House of Hammer Docuseries to Remove Unsubstantiated Bite-Mark Photo

House of Hammer Docuseries to Remove Unsubstantiated Bite-Mark Photo

House of Hammer, the Discovery+ exposé of disgraced actor Armie Hammer, is the subject of even more press this week as Talos Films — the production studio behind the series — responded to feedback regarding dubious photographic evidence of Hammer’s abuse.

House of Hammer released on Discovery+ earlier this week, and documents the story of Hammer’s alleged abuse. Courtney Vucekovich, a woman interviewed who was the subject of Hammer’s abuse, disclosed the physical abuse she experienced during their time together and provided photographic evidence of a bite mark. While the evidence is certainly shocking, some viewers noticed that they thought the image looked familiar, and they were correct. Social media sleuths tracked the image to Pinterest, and discovered that it was actually a photo of a tattoo on an unknown person, and not a bite mark on Vucekovich.

Vucekovich said to People that she “received numerous messages including countless images and videos,” and that she “believed it to have been a photo of me given that I have dozens of photos depicting his abuse on my body.”

Talos Films did not immediately return Gizmodo’s request for comment, but told Variety they plan to remove the photo. “We take seriously the responsibility of representing victims’ stories. When new information came forward about this series we immediately began investigating it and will make any appropriate changes as quickly as possible.”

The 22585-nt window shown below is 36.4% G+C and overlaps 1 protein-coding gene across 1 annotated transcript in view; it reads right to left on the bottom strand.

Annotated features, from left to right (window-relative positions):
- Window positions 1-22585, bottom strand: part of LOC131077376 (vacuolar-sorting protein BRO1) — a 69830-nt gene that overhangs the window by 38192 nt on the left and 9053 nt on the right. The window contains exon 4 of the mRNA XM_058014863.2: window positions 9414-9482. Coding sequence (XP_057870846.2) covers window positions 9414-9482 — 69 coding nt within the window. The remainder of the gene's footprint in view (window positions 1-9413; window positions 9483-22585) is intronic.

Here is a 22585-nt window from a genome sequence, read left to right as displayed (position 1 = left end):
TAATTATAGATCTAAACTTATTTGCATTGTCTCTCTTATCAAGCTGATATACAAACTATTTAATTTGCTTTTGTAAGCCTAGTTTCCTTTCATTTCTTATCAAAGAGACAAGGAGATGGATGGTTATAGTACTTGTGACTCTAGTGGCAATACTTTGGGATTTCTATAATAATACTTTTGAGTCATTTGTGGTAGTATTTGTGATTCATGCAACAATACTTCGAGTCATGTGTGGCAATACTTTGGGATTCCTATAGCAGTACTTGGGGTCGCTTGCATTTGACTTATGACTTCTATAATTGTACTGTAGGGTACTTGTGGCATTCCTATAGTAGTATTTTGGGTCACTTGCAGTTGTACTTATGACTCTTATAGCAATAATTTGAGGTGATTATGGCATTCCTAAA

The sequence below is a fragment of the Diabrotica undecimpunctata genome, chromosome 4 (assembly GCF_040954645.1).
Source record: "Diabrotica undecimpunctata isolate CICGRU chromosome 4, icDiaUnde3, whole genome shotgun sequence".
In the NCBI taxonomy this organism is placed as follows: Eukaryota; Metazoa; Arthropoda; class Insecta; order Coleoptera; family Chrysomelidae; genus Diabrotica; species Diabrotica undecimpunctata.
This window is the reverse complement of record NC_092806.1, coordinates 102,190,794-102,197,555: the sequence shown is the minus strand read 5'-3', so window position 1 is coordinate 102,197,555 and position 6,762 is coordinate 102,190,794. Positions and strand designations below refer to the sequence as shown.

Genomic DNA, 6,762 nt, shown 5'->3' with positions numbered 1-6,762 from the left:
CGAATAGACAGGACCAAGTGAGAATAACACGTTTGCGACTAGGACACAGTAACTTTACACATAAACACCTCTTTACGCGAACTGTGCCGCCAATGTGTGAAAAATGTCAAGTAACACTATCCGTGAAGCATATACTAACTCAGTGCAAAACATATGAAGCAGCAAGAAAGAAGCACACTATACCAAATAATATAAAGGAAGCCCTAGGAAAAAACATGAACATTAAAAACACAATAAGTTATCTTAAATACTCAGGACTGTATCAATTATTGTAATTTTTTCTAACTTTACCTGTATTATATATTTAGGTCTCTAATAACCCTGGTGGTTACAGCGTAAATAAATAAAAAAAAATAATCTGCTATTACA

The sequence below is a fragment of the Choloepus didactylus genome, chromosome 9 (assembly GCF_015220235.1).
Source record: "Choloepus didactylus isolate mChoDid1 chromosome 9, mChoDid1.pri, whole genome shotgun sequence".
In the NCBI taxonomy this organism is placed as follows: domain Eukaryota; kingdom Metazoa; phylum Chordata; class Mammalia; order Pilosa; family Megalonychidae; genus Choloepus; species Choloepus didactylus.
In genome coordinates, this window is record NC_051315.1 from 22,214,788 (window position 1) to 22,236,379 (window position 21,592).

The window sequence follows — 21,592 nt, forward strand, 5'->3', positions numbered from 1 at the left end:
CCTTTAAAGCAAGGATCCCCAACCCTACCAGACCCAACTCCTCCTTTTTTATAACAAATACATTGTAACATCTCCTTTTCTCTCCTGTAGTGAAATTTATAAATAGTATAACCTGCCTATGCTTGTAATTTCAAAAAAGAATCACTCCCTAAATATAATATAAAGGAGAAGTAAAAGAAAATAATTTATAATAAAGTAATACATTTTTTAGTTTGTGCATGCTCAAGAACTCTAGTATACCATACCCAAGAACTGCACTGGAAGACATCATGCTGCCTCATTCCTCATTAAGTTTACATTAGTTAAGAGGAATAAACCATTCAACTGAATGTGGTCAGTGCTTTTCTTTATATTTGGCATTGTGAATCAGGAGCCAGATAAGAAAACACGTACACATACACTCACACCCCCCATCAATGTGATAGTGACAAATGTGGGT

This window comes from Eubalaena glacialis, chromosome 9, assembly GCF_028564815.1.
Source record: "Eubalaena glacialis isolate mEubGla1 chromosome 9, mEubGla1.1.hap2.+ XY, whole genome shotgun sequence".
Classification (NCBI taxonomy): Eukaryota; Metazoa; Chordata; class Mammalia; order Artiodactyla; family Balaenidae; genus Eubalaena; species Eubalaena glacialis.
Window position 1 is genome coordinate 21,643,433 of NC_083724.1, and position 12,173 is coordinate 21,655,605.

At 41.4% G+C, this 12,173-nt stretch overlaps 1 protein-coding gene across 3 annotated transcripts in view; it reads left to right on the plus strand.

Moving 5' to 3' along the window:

The photo has since been removed from the first episode of the series titled “Love Bomb,” and was replaced with another image of a bite mark appearing on Vucekovich’s shoulder. The removal of the original photo is definitely evidence of sloppy journalism (i.e. you should obviously confirm your content is relevant before publishing a bombshell piece of content), but it is also a symptom of a much broader issue plaguing streaming services.

After the mixed reaction to “ME!”, the lead single off her 2019 album Lover, Taylor Swift made the executive decision to remove the widely loathed lyric “Hey kids, spelling is fun!” from all versions of the song on streaming services like Spotify and Apple Music upon release of the album. Likewise, Stranger Things creators the Duffer Brothers confirmed that they have retroactively edited details of the hit sci-fi horror series that streams on Netflix, such as changing protagonist Will Byers’ birthday from March 22nd to May 22nd.

Given that streaming services exist in a completely digital medium, the post-release editing of various content is a double-edged sword. The correction of misinformation, as in the context of House of Hammer, is obviously paramount — especially in the wake of serious allegations of abuse and harm. However, the power to bend content to the will of public opinion, such as in the case of Taylor Swift and the Duffer Brothers, could prove a slippery slope as we consume art and media.

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